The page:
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I've heard that it is possible to write some code like this

SomeClass obj = null;

try {
    obj = new SomeClass();
} catch ( Exception e ) {
...
}
...
if ( obj != null ) { // here it holds true
...
}

Can somebody please explain, is that possible at all and under what conditions if we assume that constructor SomeClass may throw an Exception?

Another example:

import static org.junit.Assert.assertNotNull;
import static org.junit.Assert.assertNull;
import static org.junit.Assert.assertTrue;
import static org.junit.Assert.fail;

import java.util.ArrayList;
import java.util.Collection;
import java.util.List;

import org.junit.Test;

public class Sample{

    static class A {

        public static A s;

        public A(Collection c) {
            c.add(this);
            s = this;
            throw new RuntimeException();
        }
    }

    @Test
    public void testResource() throws Exception {
        List l = new ArrayList();
        A a = null;
        try {
            a = new A(l);
            fail("Oops");
        } catch (Throwable e) {
        }
        assertTrue(l.size() == 1);
        assertNull(a);
        assertNotNull(A.s);
        assertNotNull(l.get(0));
    }

}
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Can you post a link to the source of that suspicious info? –  Laurent Pireyn May 6 '11 at 10:12
    
@Laurent: mat be this: stackoverflow.com/questions/5909818/… –  Harry Joy May 6 '11 at 10:14

7 Answers 7

up vote 2 down vote accepted

First you declare and initialize a variable.

SomeClass obj = null;

In the following lines you (1) create a new instance and (2) store the reference.

try {
   obj = new SomeClass();
} catch ( Exception e ) {
   ...
}

Now we assume, the instantiation (Step 1) fails and throws an exception: the JVM will continue in the next catch block that handles that exception. So step 2 will not be executed and the variable will keep its actual state.

Now is is possible that an instance has been initialized partially. Honestly, I don't know, that's JVM internal. But as nothing holds a reference to this partially initialized instance, it will be gc'd on the next occasion.

share|improve this answer
    
+1 One would think the partially initialized instance does exist in memory until it gets GC'd, since constructors are just special methods that initialize an object after its instantiation. Seems like it would take extra work for the JVM to cancel this behavior. –  Paul Bellora Sep 2 '11 at 18:04

It's quite possible.

I'm not sure I understand your question though, you've answered it yourself: if the constructor throws an exception, obj could be null.

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It is perfectly possible; look closer: if the constructor throws an exception, obj will still be null.

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If the SomeClass constructor throws an Exception obj will be NULL.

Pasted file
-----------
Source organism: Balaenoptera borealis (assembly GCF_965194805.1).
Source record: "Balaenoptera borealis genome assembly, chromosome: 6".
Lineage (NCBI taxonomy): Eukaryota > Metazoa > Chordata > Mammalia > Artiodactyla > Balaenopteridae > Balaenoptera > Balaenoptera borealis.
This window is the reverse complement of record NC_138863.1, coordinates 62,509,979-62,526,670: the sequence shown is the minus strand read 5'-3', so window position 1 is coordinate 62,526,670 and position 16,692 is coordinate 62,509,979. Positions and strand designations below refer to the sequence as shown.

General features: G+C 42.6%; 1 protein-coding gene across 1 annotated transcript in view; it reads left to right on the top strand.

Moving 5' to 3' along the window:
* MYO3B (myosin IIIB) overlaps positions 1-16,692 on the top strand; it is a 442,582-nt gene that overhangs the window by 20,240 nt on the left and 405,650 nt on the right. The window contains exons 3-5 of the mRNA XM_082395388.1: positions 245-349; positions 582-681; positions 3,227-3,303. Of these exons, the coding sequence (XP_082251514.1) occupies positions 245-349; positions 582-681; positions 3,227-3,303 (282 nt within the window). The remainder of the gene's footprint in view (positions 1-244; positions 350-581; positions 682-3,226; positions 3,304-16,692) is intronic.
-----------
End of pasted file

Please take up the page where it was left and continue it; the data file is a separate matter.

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You can certainly write code like that, and it will compile and run just fine. But there will never be a case where obj is "partially initialized". Either it will be, or it won't be. Specifically, if this line throws an Exception:

obj = new SomeClass();

Then it is as if that line was never executed, as far as the value of obj is concerned. You initialize obj to null prior to that line, so if an exception is thrown then obj will still be null. In that case the program will not go into the if block at the end.

Or, if an exception is not thrown, then obj will no longer be null, and the code inside of the final if block will be executed.

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For me the object is null even after calling constructor:

public static void main(String[] args) {
    TestCls cls = null;
    try {
        cls = new TestCls("");
    } catch (Exception e) {
        e.printStackTrace();
    }
    if(cls == null)
        System.out.println("hi");
}

public TestCls(String str) throws Exception{
    throw new Exception();
}

Output:-

java.lang.Exception
hi
    at TestCls.<init>(TestCls.java:57)
    at TestCls.main(TestCls.java:48)

Conclusion: If the class constructor throws an Exception then the obj will be NULL.

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The constructor could throw an Exception, just like any other call in Java could. For instance it may throw a NullPointerException if trying to call a method on a null reference. Consider the following example:

public class ConstructionTest {

    static ConstructionTest obj;


    public ConstructionTest() {
        String s = null;
        s.hashCode();
    }

    public static void main(String[] args) {

        try {
            obj = new ConstructionTest();
        } catch ( Exception e ) {
            System.err.println(e);
        }

        if ( obj != null ) { 
            System.err.println("Not Null");

        } else {
            System.err.println("Is Null");
        }

    }

}

As s is null in the Constructor a NullPointerException is thrown, so "Is Null" gets printed. There is no concept of a "partially constructed Object" - when you use new in Java it either works and you get the newly instantiated Object back or it doesn't work and you get the Exception.

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